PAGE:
Hoff, Benjamin 1946-
HOFF, Benjamin 1946-
PERSONAL: Born 1946; son of Lloyd (a graphic designer) and Clementine Hoff; married Deborah Newman. Education: Evergreen State College, graduated 1973.
ADDRESSES: Home—Idaho. Agent—Natasha Kern, Natasha Kern Literary Agency, P.O. Box 2908, Portland, OR 97208.
CAREER: Writer. Worked variously as a tree pruner, antiques restorer, hospital orderly, musician, and investigative reporter.
AWARDS, HONORS: American Book Award, Before Columbus Foundation, 1988, for The Singing Creek where the Willows Grow: The Rediscovered Diary of Opal Whiteley.
The Way to Life: At the Heart of the Tao Te Ching, Weatherhill (New York, NY), 1981.
The Tao of Pooh (philosophy), illustrated by Ernest Shepard, Dutton (New York, NY), 1982.
The Te of Piglet (philosophy), Dutton (New York, NY), 1992.
The House on the Point: A Tribute to Franklin W. Dixon and the Hardy Boys, St. Martin's Minotaur (New York, NY), 2002.
Contributor to The Singing Creek where the Willows Grow: The Rediscovered Diary of Opal Whiteley, by Opal Stanley Whiteley, Ticknor & Fields (New York, NY), 1986.
SIDELIGHTS: In an interview with the New York Times, Benjamin Hoff observed wryly that he is "probably the most unknown two-time best-selling author in the country." Hoff's relative anonymity is partly because his books, though successful, have not been promoted through massive publicity campaigns. The Tao of Pooh and The Te of Piglet, both of which became best-sellers, borrow characters from A. A. Milne, the British writer who created such widely read children's classics as Winnie-the-Pooh and The House at Pooh Corner. For his own popular books, Hoff has recast Milne's stories with an overlay of Chinese Taoist philosophy and a modern New Age quest for spiritual fulfillment.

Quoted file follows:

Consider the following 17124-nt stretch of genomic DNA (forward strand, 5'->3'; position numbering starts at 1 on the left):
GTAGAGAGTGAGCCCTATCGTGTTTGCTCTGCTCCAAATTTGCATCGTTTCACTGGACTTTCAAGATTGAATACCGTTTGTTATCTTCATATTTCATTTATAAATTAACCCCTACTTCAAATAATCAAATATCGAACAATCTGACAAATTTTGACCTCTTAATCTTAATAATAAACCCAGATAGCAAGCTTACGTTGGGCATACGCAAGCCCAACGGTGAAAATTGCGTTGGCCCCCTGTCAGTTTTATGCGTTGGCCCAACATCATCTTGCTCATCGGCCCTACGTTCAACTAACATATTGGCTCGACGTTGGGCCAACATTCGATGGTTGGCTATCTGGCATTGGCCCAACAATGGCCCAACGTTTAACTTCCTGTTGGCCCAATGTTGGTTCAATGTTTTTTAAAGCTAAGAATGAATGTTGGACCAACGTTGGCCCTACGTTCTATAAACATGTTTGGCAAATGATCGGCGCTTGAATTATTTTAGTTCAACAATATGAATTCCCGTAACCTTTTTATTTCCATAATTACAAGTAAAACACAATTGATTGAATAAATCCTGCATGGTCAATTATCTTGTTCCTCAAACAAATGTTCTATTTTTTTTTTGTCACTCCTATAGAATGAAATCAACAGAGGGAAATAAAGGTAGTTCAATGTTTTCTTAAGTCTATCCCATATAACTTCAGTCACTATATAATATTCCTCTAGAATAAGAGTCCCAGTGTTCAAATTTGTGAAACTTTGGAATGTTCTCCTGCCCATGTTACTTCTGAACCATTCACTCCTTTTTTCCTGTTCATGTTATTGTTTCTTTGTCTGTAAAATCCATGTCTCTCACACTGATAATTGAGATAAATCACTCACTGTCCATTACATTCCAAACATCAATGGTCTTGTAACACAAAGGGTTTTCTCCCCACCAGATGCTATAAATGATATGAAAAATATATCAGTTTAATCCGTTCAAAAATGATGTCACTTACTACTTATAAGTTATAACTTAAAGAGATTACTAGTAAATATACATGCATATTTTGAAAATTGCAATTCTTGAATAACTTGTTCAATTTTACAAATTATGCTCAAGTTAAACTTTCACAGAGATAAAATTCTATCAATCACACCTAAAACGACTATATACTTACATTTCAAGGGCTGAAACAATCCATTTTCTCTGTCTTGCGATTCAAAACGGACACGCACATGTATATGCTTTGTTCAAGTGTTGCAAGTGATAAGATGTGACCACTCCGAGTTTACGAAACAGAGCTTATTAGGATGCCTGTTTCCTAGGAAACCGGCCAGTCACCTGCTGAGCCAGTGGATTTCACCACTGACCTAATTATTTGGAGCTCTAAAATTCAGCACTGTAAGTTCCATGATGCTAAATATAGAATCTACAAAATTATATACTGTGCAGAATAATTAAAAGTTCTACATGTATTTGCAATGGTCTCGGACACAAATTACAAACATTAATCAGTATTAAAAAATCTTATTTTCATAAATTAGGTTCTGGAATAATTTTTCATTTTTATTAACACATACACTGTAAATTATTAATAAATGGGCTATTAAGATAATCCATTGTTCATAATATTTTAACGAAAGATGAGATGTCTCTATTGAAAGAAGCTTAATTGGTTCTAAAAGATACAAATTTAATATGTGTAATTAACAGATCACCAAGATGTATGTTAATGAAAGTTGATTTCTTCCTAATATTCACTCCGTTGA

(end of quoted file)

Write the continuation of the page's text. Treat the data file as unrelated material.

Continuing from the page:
Tao, pronounced "dow," is the Chinese word for "the Way." An ancient Chinese philosophy, Taoism considers thinking, knowledge, and the intellect as superficial, even dangerous; Taoism advocates in their place a simple, contemplative life, one that rejects the intellect and seeks a quiet oneness with the natural world. In The Tao of Pooh, this is precisely how Pooh lives. Without the abrasiveness of Eeyore, the clever calculations of Rabbit, or the dry scholarship of Owl, Pooh just is. Although the book eventually sold over a million copies, it was not until a year after publication that it began selling in any significant numbers.
Hoff continued to find a wide audience with the 1992 publication of The Te of Piglet, which almost overnight became a fixture on the best-seller lists. Quoting liberally from Milne's original stories, Hoff depicts Piglet's efforts to find te, the Chinese word for virtue. Both The Tao of Pooh and The Te of Piglet have a spiritual message. Publishers Weekly contributor Genevieve Stuttaford called The Te of Piglet a "forceful New Age sermon" that also addresses, among other topics, environmental degradation, the danger of nuclear power, computers in classrooms, and conservatives in the White House.